Shaleyla Kelez, Emily Bryant, Jennifer Laliberte, Daniel Dunn, Wallace J. Nichols and Larry B. Crowder. 2008. Mapping fisheries and their potential threat to sea turtles in the eastern Pacific Ocean. In: Rees, A.F., M. Frick, A. Panagopoulou and K. Williams., compilers. Proceedings of the Twenty-Seventh Annual Symposium on Sea Turtle Biology and Conservation. NOAA Technical Memorandum NMFS-SEFSC-569, 262 p.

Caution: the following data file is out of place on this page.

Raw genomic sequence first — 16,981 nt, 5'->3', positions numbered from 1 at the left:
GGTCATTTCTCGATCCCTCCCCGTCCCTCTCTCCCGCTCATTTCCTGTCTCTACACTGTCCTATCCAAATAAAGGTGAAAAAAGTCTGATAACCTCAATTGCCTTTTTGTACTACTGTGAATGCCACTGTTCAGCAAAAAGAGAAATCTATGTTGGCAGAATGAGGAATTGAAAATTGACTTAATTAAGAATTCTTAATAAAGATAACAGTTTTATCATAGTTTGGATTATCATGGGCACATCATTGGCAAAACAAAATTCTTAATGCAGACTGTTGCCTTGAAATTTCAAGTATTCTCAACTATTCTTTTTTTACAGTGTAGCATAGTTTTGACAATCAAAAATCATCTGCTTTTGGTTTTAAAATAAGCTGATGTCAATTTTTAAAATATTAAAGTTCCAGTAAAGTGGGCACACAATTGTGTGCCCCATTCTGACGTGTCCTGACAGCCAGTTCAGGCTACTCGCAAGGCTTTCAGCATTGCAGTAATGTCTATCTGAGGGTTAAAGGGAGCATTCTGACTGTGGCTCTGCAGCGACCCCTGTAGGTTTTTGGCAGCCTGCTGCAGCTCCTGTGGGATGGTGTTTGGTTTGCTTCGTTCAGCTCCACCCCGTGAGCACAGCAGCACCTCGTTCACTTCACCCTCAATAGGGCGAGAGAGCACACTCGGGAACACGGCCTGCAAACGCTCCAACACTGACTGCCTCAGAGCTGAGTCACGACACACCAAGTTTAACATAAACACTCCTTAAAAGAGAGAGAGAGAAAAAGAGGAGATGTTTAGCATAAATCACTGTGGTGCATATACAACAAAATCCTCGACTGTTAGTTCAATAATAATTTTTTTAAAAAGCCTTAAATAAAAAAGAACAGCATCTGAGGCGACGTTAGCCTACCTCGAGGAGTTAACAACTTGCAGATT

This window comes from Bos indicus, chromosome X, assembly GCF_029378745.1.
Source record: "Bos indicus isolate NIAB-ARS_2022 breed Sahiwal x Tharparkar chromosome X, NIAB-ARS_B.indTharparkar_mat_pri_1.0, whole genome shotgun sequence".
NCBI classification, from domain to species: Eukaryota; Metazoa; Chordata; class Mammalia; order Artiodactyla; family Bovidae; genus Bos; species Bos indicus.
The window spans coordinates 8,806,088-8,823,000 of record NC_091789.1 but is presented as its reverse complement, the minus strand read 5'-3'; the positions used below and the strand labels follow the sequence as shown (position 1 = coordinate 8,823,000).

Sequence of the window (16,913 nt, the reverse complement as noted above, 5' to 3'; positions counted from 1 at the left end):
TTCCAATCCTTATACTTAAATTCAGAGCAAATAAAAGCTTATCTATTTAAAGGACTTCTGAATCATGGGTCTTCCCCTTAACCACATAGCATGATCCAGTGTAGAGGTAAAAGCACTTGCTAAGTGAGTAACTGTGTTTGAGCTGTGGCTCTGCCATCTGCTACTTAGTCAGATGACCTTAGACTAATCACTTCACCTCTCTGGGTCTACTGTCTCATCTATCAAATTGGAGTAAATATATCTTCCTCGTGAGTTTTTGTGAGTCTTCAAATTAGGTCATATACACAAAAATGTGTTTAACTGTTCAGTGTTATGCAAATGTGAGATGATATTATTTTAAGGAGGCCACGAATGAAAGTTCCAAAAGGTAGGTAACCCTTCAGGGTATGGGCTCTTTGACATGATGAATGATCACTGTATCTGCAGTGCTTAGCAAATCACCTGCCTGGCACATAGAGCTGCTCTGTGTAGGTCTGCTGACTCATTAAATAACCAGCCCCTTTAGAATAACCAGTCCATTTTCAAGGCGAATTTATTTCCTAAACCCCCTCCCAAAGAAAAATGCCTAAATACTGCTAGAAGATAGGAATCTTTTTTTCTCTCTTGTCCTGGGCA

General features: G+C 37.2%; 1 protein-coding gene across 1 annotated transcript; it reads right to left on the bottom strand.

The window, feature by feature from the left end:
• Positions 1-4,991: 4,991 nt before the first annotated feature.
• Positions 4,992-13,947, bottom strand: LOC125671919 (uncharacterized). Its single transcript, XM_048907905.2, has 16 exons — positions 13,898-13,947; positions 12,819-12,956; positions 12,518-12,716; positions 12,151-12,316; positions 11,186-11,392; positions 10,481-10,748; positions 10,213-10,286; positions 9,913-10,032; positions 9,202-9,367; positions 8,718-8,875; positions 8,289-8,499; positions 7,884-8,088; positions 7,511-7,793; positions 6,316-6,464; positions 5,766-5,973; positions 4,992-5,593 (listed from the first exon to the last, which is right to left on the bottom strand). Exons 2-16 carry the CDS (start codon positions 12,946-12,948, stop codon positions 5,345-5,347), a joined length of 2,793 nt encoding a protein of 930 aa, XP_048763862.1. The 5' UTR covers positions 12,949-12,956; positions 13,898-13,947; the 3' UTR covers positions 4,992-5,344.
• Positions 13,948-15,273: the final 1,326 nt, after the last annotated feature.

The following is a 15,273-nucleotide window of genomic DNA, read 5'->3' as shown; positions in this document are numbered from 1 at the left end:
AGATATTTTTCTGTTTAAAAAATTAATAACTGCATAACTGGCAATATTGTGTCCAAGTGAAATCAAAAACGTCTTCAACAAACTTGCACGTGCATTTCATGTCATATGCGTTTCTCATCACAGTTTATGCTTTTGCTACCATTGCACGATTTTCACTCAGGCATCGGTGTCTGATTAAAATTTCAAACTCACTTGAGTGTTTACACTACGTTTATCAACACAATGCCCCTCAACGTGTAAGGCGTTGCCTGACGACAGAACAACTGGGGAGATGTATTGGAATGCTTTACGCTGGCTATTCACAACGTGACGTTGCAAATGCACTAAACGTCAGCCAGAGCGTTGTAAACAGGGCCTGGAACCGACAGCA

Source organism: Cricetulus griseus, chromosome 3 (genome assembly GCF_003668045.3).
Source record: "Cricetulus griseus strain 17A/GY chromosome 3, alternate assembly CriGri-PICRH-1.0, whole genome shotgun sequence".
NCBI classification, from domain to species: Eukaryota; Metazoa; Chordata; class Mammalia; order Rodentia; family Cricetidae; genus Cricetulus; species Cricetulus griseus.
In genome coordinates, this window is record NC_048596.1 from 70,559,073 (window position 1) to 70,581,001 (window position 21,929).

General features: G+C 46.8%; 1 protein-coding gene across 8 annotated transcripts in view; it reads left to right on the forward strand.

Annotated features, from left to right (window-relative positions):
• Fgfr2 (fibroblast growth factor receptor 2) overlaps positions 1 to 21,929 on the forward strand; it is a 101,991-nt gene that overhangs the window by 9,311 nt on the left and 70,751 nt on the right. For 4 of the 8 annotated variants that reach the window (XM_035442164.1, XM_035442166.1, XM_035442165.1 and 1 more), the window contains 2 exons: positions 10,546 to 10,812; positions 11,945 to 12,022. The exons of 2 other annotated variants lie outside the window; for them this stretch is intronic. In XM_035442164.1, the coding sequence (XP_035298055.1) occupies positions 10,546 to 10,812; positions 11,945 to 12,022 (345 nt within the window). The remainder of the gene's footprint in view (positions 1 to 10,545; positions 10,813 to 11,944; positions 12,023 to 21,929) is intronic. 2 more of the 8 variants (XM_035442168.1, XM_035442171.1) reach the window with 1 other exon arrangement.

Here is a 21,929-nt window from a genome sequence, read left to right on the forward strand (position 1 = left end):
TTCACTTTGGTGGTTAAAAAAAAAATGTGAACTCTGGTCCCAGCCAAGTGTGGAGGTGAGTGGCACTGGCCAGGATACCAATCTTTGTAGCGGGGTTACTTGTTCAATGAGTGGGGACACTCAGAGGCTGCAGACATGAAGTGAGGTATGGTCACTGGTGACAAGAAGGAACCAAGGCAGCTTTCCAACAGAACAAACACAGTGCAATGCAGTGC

Several sea turtle populations in the Central and South East Pacific Ocean (from Mexico to Chile) are currently experiencing critically low numbers. Species affected include; i. The hawksbill sea turtle (Eretmochelys imbricata) – whose numbers have been so low that it is considered rare since the 1980s, ii. The leatherback sea turtle (Dermochelys coriacea) – nesting numbers at several beaches have declined drastically in the last 20 years with some populations that numbered in the thousands now approaching regional extirpation, iii. The loggerhead sea turtle (Caretta caretta) – Both nesting populations in the Pacific (in Japan and Australia) have experienced severe population declines in the last 25 years. Individuals from 176 both of these nesting populations inhabit the Eastern Pacific Ocean during the pelagic juvenile stage of their life cycle. There is also concern regarding the population size of green turtles (Chelonia mydas) and olive ridley turtles (Lepidochelys olivacea) in the Pacific, although these populations do not seem to be as severely under threat as the three listed above. Fisheries represent a significant threat to these populations and it is extremely important to identify the level of threat imposed by each specific fishing industry and to determine ways to minimize the impact of by-catch across all fishing gears. As one step towards this objective, Project GLOBAL has been gathering information about fisheries, fishing effort and by-catch in the Eastern Pacific. The project is not limited to investigating only sea turtle by-catch, but also looks at marine mammals and sea birds. We are concentrating our efforts on the effect of three major gear types (longlines, trawls and gillnets) on these taxa. Here we present a synthesis of that information as it pertains to sea turtles to address the potential threat that each fishery represents in space and time for each population, taking into account the relative threat to different life stages. We hope to be able to identify critical areas in time and space where interactions between sea turtles and fisheries are most likely to impact population levels. This information will help facilitate the successful prioritization and implementation of mitigation measures by fisheries managers.
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